By Aslam Kakar, Contributor
The poetess Cynthia BuhainBaello says,
Violence is the mark of brutes,
Unthinking, inhuman, brainless.
Death and grief are their bitter fruits
They are empty of any goodness.
The cold New Jersey night of December 13, 2014, feels ever fresh in memory when on the morning of December 14 in Pakistan, six gunmen killed 140 schoolchildren along with their teachers in Peshawar, the capital of northwestern province of Khyber Pakhtunkhwa.
One question, at least, that has stuck in my mind is that who does that. What kind of a human butchers innocent children in cold blood?
I have pondered and read extensively to find a possible answer but have not come to a conclusion. Importantly, I ask myself today: Does violence originate in extraordinary evil or is it something banal that any of us could potentially commit? The political theorist Hannah Arendt uses the phrase “the banality of evil” to describe the guiltless Adolf Eichmann on trial in 1961 in Jerusalem, Israel.
Eichmann said that he was not responsible for the killing of Jews because he simply did his job. He obeyed the orders of his superiors and obeyed the law. He, Arendt tells, did not have hatred towards those who tried him. Adolf Eichmann was a German-Austrian Nazi SS-Obersturmbannführer and one of the major organizers of the Holocaust.
Studies by experts on genocide show that the architects of the Cambodian Genocide, Pol Pot and Nuon Chea among others, were not evil and selfish people. Personally, Noun Chea lived a chaste and selfless life. And neither was Pol Pot known for being an inherently vicious murderer. Some argue that it is possible that they were sociopaths, who were cruel but manipulative and smart about it.
It could be true as Nuon Chea did not plead guilty and used moral neutralization to evade culpability before the Khmer Rouge Tribunal. One can go on and on about countless other leaders in history who were charged with the senseless murder of innocent people. But the question remains the same: Why kill?
In 1931 or possibly 1932, Albert Einstein in a letter to Sigmund Freud, which was later entitled “Why War?,” asked him: “Is there any way of delivering mankind from the menace of war?”
Freud said that human instincts are of two kinds: “Those that conserve and unify” and those that “destroy and kill.” The former is called “erotic” (or Eros as Plato said) and the latter “Thanatos.” Eros is a creative instinct whereas Thanatos is aggressive, destructive or self-destructive death instinct.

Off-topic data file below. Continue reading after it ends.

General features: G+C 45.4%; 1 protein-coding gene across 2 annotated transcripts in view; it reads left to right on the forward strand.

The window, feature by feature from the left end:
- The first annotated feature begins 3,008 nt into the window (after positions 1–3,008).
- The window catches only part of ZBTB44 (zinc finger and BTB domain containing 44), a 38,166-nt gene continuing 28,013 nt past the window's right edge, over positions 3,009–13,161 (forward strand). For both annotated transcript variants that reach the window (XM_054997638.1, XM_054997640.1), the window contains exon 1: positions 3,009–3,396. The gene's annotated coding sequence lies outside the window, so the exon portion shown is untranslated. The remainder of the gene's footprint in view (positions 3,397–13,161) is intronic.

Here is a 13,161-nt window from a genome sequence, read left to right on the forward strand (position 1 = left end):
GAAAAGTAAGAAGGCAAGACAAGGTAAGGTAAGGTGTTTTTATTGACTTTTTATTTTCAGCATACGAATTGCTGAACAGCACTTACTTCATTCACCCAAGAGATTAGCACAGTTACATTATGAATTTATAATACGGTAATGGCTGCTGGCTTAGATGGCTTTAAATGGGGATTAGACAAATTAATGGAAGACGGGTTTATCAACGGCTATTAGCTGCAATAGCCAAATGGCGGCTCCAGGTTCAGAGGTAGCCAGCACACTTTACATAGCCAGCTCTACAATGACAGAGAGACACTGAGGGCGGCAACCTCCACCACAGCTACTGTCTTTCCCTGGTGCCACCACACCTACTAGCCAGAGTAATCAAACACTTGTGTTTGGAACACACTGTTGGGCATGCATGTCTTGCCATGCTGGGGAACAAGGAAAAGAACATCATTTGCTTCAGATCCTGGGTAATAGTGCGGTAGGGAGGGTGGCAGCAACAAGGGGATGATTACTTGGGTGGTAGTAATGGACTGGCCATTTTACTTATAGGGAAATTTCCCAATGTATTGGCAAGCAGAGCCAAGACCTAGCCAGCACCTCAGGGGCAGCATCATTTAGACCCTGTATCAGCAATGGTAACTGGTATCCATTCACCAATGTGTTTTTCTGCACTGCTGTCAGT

Freud said that usually, a human act is a blend of creativeness and destructiveness and rarely is the case that a single instinct drives our action. Freud’s psychoanalysis may or may not be true, but what is true is that human capacity for vicious murder continues unabated.
Some psychologists like Paul Bloom at Yale University claims that humans are not inherently evil. He argues that experiments on babies show that when exposed to good and bad behavior, they (babies) tend to reward the good and punish the bad.
Some others say that violent mass murder can be best understood in terms of agency and structure. Agency refers to individual and their intentionality, in other words, the fact of being intentional or purposive. Structure refers to institutions in which the individual as an agent operates.
Based on agency versus structure, there are two schools of thought: Intentionalists and structuralists. The intentionalists argue that it is the individual who harbors the intent to hate and commit violence, while the structuralists stress on the larger social and political structures such as religious or political ideology, culture, war, etc.
So many like Eichmann claim that they obeyed the orders of their bosses in Hitler’s Germany or Pol Pot’s Cambodia. In other words, it was structure that forced individuals to commit atrocities. But there were some who did not obey the orders of their superiors when and where it was convenient i.e. when the costs of disobedience were not high. For examples, some Germans who did not kill were in the Reserve Police Battalion 101 that Nazi Germany assigned to the district of Lublin in Poland.
It is rather difficult to say as to which of the two claims is true. More often than not it seems to be the case that structure and agency blend together in shaping human actions. Agency is enmeshed in the structure which the British sociologist Anthony Giddens calls “structuration,” “the making and remaking of larger social formations.” This debate can go on forever, but let’s come back to our original question: Why were the children killed?
It is possible that the six gunmen who attacked the Army Public School in Peshawar and shot down children to the cold cement floor were evil murderers: “Unthinking, inhuman and brainless,” as Cynthia so poignantly puts. Or they were the likes of Eichmann who had possibly come under the heavy spell of barbaric ideology, war and vicious leadership and believed that it was their duty to kill.
Could the gunmen, like some among the Reserve Police Battalion 101, have abstained from the cruel act? I do not know. Possibly. But at least one can judge them based on the fact that they did not stop themselves from killing when perhaps they could because others before them have done so.
About Author: The author is Editor of the Borderless and Ph.D. student at the Division of Global Affairs.